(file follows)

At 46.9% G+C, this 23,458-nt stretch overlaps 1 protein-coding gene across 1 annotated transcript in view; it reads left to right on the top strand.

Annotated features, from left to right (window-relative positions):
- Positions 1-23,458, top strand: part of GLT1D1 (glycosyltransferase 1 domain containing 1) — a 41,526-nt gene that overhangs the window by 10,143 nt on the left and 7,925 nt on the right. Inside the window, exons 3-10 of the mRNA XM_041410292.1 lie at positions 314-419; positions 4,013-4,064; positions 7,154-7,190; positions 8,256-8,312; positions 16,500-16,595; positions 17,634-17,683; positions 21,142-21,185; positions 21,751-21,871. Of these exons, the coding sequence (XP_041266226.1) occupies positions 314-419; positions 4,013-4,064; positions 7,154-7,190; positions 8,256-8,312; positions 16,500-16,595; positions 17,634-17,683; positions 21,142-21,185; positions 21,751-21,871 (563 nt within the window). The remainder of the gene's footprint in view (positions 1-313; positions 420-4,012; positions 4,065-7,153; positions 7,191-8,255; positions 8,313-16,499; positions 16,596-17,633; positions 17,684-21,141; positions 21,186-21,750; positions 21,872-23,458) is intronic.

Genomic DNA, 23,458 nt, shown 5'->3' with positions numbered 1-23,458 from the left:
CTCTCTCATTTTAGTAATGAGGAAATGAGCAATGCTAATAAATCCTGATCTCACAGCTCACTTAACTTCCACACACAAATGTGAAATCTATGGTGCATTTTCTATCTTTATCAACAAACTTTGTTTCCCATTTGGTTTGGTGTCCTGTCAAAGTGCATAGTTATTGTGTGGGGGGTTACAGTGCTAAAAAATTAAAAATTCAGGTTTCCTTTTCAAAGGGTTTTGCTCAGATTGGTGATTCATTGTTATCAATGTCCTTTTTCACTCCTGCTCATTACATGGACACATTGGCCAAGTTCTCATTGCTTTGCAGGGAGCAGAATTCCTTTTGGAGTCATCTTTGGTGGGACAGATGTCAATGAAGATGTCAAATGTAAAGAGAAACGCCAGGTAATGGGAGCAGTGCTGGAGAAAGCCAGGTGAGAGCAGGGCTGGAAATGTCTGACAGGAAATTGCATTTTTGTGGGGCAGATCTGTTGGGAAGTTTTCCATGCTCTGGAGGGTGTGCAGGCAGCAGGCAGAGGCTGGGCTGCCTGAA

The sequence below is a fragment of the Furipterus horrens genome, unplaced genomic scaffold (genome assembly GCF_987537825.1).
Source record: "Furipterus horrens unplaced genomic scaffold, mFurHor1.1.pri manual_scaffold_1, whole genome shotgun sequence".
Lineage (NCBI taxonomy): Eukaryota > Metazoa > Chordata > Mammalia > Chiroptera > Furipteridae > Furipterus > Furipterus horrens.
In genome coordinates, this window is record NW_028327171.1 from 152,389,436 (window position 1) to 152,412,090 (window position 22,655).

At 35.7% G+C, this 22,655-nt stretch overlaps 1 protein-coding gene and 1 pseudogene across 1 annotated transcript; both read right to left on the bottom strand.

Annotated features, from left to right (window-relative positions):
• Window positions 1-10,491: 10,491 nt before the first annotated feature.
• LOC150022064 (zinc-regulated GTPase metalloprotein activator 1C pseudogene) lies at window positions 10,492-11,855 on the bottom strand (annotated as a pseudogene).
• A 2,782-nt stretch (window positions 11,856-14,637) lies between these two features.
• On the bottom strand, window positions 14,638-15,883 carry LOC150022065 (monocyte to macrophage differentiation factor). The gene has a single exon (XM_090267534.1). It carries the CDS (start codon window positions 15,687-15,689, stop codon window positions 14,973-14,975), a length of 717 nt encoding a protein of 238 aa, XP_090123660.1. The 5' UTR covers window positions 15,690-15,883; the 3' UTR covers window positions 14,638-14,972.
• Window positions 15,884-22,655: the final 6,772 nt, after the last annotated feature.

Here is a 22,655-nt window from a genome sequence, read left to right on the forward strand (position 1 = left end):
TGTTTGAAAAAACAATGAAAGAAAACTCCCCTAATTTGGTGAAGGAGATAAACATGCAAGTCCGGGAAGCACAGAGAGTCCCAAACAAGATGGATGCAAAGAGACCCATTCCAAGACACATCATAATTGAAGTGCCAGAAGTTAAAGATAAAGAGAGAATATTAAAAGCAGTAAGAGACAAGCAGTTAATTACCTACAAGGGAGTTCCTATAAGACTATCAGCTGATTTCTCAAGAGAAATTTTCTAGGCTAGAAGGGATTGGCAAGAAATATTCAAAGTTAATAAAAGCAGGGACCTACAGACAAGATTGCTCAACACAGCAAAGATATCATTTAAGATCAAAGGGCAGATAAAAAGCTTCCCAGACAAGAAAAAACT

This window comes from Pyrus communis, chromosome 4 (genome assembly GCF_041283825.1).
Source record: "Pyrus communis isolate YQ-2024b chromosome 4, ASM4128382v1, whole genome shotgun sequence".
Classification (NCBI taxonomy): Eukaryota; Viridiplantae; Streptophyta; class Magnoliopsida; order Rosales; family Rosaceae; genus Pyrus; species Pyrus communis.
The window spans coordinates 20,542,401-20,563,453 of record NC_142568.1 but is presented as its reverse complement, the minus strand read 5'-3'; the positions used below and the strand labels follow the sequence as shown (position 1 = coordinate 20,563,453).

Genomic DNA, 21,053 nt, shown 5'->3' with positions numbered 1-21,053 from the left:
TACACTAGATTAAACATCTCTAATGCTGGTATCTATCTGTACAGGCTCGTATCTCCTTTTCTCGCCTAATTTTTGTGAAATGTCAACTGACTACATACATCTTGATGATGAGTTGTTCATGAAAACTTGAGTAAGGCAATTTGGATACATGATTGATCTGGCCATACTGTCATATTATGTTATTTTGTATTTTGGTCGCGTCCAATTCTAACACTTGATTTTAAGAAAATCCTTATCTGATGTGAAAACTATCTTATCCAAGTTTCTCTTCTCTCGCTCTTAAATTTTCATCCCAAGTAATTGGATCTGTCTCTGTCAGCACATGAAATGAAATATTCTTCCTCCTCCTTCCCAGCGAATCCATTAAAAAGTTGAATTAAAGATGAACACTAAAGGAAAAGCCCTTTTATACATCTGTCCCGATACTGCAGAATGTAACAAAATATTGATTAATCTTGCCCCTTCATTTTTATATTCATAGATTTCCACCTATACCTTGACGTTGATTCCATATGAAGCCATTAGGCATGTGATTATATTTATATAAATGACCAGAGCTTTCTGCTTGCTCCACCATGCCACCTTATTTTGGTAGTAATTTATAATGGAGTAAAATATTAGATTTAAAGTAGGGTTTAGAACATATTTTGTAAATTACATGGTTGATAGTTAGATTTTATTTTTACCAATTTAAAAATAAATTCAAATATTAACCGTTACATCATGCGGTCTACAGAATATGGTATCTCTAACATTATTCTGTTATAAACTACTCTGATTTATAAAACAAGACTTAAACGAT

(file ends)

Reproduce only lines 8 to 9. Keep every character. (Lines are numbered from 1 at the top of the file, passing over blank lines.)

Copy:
Lineage (NCBI taxonomy): Eukaryota > Metazoa > Chordata > Mammalia > Chiroptera > Furipteridae > Furipterus > Furipterus horrens.
In genome coordinates, this window is record NW_028327171.1 from 152,389,436 (window position 1) to 152,412,090 (window position 22,655).